Even though it had already been rumored for a couple of weeks leading up to it, the fact that the Baltimore Ravens traded former second-round starting defensive end Timmy Jernigan a couple of days ago came to many as a surprise move. But perhaps what was even more surprising was what they got in return for it.
The Ravens dealt Jernigan and a third-round pick in exchange for a better third-round pick. To put specific numbers to it, Baltimore exchanged their compensatory third-round draft pick—in the first year in which you can do so, I might remind you—at the 99th-overall selection to the Eagles for their natural third-round pick, the 10th-overall selection in the round, 25 spots higher, and the 74th-overall pick in the draft.
To move up from the 99th spot to the 74th cost them a starting defensive lineman that they invested a second-round pick in three years ago. Intuitively, that wouldn’t seem to be all that great of a value, but Ravens General Manager Ozzie Newsome believes that they got the value that they expected.
“Based on the research that we did and the knowledge that we had, we got the value of what we thought Timmy was worth”, he told reporters yesterday during a press conference. Inevitably, the fact that he is entering the final year of his rookie contract substantially limited the value that they would be able to get.
Because the Ravens were unlikely to be in a position to re-sign him in 2018 after committing substantial money to others, most notably nose tackle Brandon Williams, Baltimore felt that they would be best-served by recouping value for the player a year in advance rather than letting him sign elsewhere in 2018 and gain a compensatory pick in 2019. But now they have to play in 2017 as a lesser defensive front.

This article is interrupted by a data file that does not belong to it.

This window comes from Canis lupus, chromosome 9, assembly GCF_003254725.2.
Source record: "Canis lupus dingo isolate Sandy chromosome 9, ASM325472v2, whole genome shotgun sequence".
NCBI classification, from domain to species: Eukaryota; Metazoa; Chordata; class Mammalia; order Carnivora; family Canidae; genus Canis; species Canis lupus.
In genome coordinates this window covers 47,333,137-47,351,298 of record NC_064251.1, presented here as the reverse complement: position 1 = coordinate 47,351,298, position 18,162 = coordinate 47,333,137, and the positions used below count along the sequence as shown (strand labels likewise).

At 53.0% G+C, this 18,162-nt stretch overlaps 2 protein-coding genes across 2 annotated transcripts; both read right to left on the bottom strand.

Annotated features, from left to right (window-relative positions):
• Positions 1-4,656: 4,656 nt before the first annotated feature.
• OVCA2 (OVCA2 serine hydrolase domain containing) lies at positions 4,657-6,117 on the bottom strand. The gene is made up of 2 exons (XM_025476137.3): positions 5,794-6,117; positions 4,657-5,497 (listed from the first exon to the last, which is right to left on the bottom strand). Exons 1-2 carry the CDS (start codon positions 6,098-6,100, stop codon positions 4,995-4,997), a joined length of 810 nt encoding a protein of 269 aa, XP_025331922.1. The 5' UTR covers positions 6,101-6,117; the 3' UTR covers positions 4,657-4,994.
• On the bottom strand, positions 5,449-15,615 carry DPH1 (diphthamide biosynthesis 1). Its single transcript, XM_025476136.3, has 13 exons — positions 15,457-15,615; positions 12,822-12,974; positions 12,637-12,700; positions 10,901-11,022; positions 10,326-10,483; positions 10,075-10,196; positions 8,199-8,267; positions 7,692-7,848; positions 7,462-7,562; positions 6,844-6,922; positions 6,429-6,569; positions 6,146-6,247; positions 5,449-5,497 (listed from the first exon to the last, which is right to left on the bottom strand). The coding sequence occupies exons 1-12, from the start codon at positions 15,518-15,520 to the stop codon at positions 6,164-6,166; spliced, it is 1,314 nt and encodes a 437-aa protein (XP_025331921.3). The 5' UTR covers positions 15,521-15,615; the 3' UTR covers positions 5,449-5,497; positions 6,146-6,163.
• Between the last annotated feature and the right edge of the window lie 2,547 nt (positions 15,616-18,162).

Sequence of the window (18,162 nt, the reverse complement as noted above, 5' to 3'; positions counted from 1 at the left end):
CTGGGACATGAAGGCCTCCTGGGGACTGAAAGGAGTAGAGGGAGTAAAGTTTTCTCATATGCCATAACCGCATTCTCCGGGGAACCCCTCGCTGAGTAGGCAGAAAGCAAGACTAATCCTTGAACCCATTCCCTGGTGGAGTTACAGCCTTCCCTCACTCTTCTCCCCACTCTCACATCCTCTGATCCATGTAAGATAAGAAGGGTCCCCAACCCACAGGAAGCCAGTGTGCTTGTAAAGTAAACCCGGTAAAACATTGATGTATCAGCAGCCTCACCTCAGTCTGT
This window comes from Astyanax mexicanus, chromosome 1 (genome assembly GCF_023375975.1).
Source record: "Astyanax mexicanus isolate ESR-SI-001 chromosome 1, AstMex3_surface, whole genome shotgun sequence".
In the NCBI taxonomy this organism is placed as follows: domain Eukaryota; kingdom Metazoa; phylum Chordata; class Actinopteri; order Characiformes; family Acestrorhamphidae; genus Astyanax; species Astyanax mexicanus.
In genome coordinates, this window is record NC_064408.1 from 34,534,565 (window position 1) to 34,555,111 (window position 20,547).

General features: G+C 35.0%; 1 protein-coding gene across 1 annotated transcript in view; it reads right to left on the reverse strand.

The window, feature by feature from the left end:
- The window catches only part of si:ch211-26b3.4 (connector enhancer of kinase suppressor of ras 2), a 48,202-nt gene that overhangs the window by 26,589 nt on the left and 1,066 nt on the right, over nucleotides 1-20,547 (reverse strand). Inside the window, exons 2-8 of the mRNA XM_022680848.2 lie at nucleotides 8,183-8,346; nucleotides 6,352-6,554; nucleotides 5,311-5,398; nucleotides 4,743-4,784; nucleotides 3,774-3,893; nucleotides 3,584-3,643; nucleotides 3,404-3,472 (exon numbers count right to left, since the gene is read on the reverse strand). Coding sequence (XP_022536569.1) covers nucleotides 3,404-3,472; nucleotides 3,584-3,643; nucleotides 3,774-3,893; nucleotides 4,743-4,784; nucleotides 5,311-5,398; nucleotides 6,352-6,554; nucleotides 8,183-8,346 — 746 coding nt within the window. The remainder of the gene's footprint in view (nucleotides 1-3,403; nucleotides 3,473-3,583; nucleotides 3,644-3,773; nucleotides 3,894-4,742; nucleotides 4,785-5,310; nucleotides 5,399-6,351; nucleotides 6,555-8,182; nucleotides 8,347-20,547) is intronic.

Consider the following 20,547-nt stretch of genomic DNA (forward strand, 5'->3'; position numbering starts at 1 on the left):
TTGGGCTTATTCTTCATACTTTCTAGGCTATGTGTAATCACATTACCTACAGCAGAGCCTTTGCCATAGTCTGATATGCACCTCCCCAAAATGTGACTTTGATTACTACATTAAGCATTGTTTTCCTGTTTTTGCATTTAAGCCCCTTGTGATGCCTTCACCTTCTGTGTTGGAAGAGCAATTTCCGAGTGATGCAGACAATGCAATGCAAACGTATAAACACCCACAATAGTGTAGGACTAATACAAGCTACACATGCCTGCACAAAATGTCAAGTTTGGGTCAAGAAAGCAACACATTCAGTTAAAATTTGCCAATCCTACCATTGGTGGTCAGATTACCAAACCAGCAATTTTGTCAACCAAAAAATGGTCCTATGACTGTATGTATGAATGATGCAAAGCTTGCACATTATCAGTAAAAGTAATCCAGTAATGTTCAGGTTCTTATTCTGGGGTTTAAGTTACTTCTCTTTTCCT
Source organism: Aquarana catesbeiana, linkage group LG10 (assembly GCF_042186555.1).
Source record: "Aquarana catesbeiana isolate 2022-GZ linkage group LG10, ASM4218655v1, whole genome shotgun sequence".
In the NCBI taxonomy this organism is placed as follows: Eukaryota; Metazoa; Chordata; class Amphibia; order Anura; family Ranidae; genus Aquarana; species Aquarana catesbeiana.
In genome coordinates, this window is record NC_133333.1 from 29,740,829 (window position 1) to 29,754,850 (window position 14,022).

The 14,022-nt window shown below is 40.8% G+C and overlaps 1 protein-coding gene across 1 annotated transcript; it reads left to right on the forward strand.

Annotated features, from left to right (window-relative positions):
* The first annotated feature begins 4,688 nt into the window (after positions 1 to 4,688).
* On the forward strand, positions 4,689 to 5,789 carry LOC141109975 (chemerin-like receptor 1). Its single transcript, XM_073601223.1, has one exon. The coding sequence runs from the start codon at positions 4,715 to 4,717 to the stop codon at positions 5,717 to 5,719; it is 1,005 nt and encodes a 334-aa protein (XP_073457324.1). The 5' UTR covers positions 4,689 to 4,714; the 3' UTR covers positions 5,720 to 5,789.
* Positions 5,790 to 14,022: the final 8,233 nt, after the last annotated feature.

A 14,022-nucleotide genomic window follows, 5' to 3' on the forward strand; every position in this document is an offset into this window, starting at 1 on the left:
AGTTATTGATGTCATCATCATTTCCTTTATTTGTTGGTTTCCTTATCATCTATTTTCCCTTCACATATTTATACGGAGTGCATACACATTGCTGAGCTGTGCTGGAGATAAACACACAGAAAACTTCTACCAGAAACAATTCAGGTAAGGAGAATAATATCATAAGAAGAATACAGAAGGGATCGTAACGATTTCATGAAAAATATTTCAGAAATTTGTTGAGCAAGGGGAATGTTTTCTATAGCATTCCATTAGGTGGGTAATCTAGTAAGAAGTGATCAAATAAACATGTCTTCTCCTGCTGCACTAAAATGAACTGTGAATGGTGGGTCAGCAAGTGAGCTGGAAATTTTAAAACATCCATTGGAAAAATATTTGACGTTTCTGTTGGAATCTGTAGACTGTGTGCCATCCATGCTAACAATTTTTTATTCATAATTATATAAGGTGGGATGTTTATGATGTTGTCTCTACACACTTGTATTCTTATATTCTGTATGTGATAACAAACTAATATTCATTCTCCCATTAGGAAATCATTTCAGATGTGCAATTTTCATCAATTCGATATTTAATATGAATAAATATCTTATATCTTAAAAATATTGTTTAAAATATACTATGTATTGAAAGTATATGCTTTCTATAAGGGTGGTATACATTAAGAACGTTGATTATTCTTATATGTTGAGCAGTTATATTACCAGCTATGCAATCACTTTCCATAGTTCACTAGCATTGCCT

Still, Newsome believes that having the extra high third-round pick (in addition to their natural third-round pick at the 78th-overall spot, 14th in the round) provides the Ravens, a team that traditionally likes to deal, with a strategic chip that they intend to play.
“We think it’s prime real estate when you’re picking in the top 10 picks in a round because the phone normally rings”, he said, alluding to teams inquiring about making trades. “And you have a chance to pick up the player that you really want, or you probably could trade back and acquire more picks, if you so choose”.
The Ravens are actually surprisingly thin on draft picks this year, with seven in total, minus a seventh-round pick and with two in the third. They could use that additional third to move up earlier in the draft or to add more mid-round ammunition. They had five picks in the fourth round a year ago, with three of those selections yielding starters at running back, cornerback, and guard.